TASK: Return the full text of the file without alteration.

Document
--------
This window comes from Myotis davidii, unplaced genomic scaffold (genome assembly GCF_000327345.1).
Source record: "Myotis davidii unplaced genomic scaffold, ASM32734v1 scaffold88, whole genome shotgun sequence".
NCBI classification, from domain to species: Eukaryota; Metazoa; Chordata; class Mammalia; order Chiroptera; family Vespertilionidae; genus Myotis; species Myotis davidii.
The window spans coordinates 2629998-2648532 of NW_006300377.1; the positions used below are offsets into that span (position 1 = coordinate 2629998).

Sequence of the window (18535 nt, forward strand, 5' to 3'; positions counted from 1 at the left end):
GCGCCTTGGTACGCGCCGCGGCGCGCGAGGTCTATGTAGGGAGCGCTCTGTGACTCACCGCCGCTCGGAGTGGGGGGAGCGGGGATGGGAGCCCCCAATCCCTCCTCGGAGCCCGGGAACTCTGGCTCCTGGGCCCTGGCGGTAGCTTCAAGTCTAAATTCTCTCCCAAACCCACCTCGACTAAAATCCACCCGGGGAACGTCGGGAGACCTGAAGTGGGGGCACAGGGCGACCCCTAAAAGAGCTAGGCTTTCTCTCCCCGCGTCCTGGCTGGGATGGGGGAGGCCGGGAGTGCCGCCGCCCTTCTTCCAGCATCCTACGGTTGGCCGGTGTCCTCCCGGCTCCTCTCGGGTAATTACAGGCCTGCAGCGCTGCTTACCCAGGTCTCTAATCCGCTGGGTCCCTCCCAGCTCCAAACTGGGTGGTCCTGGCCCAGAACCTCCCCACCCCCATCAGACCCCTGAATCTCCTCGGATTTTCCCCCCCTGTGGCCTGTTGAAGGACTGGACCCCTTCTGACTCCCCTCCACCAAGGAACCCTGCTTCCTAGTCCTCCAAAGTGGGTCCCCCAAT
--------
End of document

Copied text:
This window comes from Myotis davidii, unplaced genomic scaffold (genome assembly GCF_000327345.1).
Source record: "Myotis davidii unplaced genomic scaffold, ASM32734v1 scaffold88, whole genome shotgun sequence".
NCBI classification, from domain to species: Eukaryota; Metazoa; Chordata; class Mammalia; order Chiroptera; family Vespertilionidae; genus Myotis; species Myotis davidii.
The window spans coordinates 2629998-2648532 of NW_006300377.1; the positions used below are offsets into that span (position 1 = coordinate 2629998).

Sequence of the window (18535 nt, forward strand, 5' to 3'; positions counted from 1 at the left end):
GCGCCTTGGTACGCGCCGCGGCGCGCGAGGTCTATGTAGGGAGCGCTCTGTGACTCACCGCCGCTCGGAGTGGGGGGAGCGGGGATGGGAGCCCCCAATCCCTCCTCGGAGCCCGGGAACTCTGGCTCCTGGGCCCTGGCGGTAGCTTCAAGTCTAAATTCTCTCCCAAACCCACCTCGACTAAAATCCACCCGGGGAACGTCGGGAGACCTGAAGTGGGGGCACAGGGCGACCCCTAAAAGAGCTAGGCTTTCTCTCCCCGCGTCCTGGCTGGGATGGGGGAGGCCGGGAGTGCCGCCGCCCTTCTTCCAGCATCCTACGGTTGGCCGGTGTCCTCCCGGCTCCTCTCGGGTAATTACAGGCCTGCAGCGCTGCTTACCCAGGTCTCTAATCCGCTGGGTCCCTCCCAGCTCCAAACTGGGTGGTCCTGGCCCAGAACCTCCCCACCCCCATCAGACCCCTGAATCTCCTCGGATTTTCCCCCCCTGTGGCCTGTTGAAGGACTGGACCCCTTCTGACTCCCCTCCACCAAGGAACCCTGCTTCCTAGTCCTCCAAAGTGGGTCCCCCAAT